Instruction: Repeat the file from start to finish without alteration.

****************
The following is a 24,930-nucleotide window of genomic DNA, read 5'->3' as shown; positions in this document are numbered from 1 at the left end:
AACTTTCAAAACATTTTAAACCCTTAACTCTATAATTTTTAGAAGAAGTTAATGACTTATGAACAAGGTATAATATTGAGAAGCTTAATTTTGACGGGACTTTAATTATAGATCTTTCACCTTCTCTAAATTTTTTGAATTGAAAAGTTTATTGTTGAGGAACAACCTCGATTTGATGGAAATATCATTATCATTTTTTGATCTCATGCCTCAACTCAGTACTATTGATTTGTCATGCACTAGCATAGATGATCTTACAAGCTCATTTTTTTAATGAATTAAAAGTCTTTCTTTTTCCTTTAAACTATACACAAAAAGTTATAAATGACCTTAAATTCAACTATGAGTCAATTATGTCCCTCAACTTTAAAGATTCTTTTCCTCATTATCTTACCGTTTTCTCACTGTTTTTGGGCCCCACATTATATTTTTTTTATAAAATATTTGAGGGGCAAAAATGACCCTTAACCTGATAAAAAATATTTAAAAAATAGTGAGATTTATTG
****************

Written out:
The following is a 24,930-nucleotide window of genomic DNA, read 5'->3' as shown; positions in this document are numbered from 1 at the left end:
AACTTTCAAAACATTTTAAACCCTTAACTCTATAATTTTTAGAAGAAGTTAATGACTTATGAACAAGGTATAATATTGAGAAGCTTAATTTTGACGGGACTTTAATTATAGATCTTTCACCTTCTCTAAATTTTTTGAATTGAAAAGTTTATTGTTGAGGAACAACCTCGATTTGATGGAAATATCATTATCATTTTTTGATCTCATGCCTCAACTCAGTACTATTGATTTGTCATGCACTAGCATAGATGATCTTACAAGCTCATTTTTTTAATGAATTAAAAGTCTTTCTTTTTCCTTTAAACTATACACAAAAAGTTATAAATGACCTTAAATTCAACTATGAGTCAATTATGTCCCTCAACTTTAAAGATTCTTTTCCTCATTATCTTACCGTTTTCTCACTGTTTTTGGGCCCCACATTATATTTTTTTTATAAAATATTTGAGGGGCAAAAATGACCCTTAACCTGATAAAAAATATTTAAAAAATAGTGAGATTTATTG